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13 Comments

  • Tucker Viemeister

    I don't want more people to call themselves designers, i think all three of us (you, your husband and me) that design works on lots of level - some very complex and some very simple. Hopefully the more equipped will attempt the difficult problems - but humans would benefit for raising the overall level!

  • cameron campbell

    Tucker - great first blog - I always appreciate how you share your intimacy with the design profession and take beyond the surface speak.

    Trying to encourage more people to become designers is an intersting topic and a fairly heated topic in our household - both my husband and I are in the design fields.

    We both agree that we should not be encouraging more people to become designers.
    Too many people now think they are "designers" without understanding what "design" means and its true positve effects. We've watched too many projects fail or loose significant quality because of the misunderstanding of design... we call this the "dwellification" of design.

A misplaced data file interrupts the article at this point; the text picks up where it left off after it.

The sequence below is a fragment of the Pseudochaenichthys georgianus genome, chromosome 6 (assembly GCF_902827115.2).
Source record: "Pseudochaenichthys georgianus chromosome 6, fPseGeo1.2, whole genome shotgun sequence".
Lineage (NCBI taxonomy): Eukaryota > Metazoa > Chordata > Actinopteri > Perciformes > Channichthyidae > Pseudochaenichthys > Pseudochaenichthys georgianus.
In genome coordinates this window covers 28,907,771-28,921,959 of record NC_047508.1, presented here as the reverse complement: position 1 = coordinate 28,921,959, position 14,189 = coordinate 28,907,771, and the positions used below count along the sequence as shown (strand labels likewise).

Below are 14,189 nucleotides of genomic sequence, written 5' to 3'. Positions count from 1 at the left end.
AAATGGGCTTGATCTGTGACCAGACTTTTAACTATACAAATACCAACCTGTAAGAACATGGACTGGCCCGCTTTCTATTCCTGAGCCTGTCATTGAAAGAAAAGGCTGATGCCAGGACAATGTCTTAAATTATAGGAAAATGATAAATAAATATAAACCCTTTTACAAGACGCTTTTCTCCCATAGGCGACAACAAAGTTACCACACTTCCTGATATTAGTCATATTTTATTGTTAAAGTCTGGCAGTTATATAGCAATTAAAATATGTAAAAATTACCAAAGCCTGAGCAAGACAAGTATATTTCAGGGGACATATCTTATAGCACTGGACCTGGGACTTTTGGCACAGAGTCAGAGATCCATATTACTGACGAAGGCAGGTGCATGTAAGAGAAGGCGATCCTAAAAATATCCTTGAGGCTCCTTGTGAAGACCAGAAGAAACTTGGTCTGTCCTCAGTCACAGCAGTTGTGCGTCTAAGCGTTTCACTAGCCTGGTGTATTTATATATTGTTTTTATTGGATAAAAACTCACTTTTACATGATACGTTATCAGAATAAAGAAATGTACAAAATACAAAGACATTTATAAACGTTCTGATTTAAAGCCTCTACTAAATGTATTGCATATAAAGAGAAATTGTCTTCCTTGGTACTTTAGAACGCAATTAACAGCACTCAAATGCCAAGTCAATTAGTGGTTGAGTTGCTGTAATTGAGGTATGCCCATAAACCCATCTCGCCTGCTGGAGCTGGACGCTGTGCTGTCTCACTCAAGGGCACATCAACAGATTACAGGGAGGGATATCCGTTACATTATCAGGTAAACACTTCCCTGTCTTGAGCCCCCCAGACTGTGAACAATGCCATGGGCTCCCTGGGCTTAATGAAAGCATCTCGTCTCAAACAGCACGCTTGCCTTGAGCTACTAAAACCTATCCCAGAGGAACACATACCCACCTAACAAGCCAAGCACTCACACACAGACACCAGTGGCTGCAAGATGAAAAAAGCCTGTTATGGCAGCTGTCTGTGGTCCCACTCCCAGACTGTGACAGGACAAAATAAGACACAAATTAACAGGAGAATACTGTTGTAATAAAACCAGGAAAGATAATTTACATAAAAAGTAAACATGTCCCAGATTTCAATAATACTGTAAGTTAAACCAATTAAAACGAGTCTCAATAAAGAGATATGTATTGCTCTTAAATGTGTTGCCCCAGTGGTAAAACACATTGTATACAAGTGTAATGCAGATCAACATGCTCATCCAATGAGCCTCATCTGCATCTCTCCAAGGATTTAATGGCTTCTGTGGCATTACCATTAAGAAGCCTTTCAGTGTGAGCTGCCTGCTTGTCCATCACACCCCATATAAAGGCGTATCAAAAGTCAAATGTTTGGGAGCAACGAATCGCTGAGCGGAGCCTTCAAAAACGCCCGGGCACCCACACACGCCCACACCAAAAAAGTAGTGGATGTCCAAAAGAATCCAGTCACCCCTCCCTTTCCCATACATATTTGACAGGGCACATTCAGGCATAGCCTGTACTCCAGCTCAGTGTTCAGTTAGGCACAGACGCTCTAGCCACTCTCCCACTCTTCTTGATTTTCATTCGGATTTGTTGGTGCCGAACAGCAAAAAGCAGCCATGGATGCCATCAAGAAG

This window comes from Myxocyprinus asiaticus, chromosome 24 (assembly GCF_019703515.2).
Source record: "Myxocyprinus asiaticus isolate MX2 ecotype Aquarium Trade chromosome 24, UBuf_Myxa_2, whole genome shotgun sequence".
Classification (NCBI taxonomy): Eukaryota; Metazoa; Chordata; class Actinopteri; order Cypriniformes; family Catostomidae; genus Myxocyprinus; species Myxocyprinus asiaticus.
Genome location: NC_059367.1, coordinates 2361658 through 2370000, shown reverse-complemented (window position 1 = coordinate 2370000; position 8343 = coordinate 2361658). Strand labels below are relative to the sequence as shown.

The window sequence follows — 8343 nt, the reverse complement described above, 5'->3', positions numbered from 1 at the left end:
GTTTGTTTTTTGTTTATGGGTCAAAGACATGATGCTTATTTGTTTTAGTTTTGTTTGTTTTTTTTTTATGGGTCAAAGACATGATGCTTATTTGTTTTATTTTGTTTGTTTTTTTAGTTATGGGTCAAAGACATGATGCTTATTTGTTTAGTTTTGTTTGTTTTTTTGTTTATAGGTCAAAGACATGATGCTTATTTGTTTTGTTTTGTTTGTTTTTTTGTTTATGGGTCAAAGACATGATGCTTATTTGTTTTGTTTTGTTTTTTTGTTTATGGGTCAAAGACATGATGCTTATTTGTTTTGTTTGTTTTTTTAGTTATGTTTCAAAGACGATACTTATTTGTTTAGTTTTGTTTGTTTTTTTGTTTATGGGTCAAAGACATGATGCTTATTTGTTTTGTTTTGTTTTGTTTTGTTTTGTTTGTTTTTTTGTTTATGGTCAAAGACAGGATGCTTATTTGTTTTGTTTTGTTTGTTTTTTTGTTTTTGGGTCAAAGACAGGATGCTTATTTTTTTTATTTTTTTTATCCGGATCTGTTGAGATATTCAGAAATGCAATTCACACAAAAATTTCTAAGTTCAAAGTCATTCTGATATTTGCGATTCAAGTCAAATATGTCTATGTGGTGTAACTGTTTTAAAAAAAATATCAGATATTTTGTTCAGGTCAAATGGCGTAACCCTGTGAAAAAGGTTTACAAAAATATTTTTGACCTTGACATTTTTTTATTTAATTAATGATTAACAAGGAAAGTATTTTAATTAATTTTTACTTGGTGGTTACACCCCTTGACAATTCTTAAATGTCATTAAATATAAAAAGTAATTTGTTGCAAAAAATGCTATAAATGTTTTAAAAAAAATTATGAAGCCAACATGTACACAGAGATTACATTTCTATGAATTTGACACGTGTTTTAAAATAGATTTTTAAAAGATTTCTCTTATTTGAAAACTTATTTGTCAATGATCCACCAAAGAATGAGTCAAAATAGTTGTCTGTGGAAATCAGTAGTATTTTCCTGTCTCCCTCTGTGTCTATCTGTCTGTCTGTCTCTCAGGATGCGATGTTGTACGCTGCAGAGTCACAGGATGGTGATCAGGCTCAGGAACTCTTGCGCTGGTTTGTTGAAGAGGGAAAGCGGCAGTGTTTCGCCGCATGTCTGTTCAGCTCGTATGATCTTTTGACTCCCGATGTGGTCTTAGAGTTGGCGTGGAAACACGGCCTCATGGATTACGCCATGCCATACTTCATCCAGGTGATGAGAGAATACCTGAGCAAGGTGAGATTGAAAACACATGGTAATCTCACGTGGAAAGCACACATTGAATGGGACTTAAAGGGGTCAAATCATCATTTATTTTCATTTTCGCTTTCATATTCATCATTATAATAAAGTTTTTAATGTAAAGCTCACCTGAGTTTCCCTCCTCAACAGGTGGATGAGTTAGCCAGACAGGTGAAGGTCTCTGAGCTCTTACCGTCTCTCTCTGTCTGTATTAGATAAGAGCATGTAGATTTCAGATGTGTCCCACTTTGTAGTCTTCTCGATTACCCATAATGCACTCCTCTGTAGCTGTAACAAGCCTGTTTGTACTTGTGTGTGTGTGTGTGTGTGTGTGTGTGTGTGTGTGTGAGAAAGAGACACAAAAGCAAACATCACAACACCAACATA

What we should be doing is encouraging people to be open and be aware of the effects of postive emotional, cognitive and physcial experiences. We need to help others understand the postive short-term and long-term effects of sustianabil design both social and environmental. To let them know that good design is about integrity, that it is important to respect the details and realize every decision (albeit design or business) has a cause and effect. To hlep them undertsand that good design is a powerful source for bringing people together for positive change and growth - it is about civility, optimism and inclusiveness.

    Do I think people all need to be designers to realize the above. No, but encouraging people to question, research, think, be open to the opportunity will open them to a new world and help them focus on what they do best as individuals and part of a community albeit a banker, lawyer, doctor, mother, father, student, etc...